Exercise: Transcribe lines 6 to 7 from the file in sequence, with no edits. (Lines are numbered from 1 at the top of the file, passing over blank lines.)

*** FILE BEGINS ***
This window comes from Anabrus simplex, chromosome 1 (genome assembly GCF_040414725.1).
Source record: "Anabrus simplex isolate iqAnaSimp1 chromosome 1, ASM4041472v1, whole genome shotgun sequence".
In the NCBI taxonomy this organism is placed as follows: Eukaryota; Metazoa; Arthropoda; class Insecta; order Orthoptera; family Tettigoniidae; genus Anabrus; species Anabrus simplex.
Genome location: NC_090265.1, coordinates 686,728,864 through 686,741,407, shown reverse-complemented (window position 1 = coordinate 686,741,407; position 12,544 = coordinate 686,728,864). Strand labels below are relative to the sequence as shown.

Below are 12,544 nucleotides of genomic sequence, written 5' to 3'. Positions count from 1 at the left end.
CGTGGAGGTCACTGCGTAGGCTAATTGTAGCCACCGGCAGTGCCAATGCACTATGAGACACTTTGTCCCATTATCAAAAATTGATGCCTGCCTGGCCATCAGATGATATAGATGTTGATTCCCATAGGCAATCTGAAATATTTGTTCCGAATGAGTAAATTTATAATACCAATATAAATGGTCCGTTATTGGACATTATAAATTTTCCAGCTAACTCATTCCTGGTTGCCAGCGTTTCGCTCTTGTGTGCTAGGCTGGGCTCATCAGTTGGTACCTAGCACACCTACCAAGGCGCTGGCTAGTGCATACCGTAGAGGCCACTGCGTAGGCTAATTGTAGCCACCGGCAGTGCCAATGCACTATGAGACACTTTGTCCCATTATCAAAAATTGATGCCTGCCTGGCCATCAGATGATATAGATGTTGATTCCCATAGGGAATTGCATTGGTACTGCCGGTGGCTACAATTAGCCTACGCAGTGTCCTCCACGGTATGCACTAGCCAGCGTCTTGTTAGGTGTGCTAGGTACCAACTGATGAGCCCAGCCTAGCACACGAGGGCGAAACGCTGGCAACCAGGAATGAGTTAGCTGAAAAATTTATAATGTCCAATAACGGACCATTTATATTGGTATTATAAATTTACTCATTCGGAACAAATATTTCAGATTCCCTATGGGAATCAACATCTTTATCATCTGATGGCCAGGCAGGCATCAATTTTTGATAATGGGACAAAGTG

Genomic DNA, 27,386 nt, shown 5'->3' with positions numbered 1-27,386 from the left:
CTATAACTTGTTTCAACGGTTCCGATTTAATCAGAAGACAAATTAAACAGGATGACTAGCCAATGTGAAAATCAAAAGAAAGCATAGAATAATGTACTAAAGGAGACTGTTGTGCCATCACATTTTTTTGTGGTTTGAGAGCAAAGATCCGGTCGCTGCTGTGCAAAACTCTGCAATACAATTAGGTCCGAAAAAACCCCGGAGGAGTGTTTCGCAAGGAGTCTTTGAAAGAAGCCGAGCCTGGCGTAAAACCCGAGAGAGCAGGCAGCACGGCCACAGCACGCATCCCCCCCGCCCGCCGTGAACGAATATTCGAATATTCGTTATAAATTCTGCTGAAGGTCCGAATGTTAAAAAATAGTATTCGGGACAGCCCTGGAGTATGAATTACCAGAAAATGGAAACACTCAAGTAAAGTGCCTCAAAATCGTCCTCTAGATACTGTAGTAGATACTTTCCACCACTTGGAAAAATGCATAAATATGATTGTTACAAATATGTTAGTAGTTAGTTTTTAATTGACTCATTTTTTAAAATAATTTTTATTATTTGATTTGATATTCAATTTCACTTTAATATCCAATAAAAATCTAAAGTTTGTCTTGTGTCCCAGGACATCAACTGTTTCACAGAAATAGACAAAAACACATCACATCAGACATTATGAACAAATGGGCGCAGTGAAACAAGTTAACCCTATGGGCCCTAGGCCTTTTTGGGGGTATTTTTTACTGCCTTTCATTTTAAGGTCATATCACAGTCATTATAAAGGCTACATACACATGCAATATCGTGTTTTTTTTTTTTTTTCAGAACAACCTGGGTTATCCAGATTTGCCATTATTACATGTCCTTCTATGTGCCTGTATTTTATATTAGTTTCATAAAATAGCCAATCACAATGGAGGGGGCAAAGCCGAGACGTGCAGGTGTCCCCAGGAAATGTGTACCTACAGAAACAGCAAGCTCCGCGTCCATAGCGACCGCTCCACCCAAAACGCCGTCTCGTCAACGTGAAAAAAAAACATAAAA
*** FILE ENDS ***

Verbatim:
CGTGGAGGTCACTGCGTAGGCTAATTGTAGCCACCGGCAGTGCCAATGCACTATGAGACACTTTGTCCCATTATCAAAAATTGATGCCTGCCTGGCCATCAGATGATATAGATGTTGATTCCCATAGGCAATCTGAAATATTTGTTCCGAATGAGTAAATTTATAATACCAATATAAATGGTCCGTTATTGGACATTATAAATTTTCCAGCTAACTCATTCCTGGTTGCCAGCGTTTCGCTCTTGTGTGCTAGGCTGGGCTCATCAGTTGGTACCTAGCACACCTACCAAGGCGCTGGCTAGTGCATACCGTAGAGGCCACTGCGTAGGCTAATTGTAGCCACCGGCAGTGCCAATGCACTATGAGACACTTTGTCCCATTATCAAAAATTGATGCCTGCCTGGCCATCAGATGATATAGATGTTGATTCCCATAGGGAATTGCATTGGTACTGCCGGTGGCTACAATTAGCCTACGCAGTGTCCTCCACGGTATGCACTAGCCAGCGTCTTGTTAGGTGTGCTAGGTACCAACTGATGAGCCCAGCCTAGCACACGAGGGCGAAACGCTGGCAACCAGGAATGAGTTAGCTGAAAAATTTATAATGTCCAATAACGGACCATTTATATTGGTATTATAAATTTACTCATTCGGAACAAATATTTCAGATTCCCTATGGGAATCAACATCTTTATCATCTGATGGCCAGGCAGGCATCAATTTTTGATAATGGGACAAAGTG

Genomic DNA, 27,386 nt, shown 5'->3' with positions numbered 1-27,386 from the left: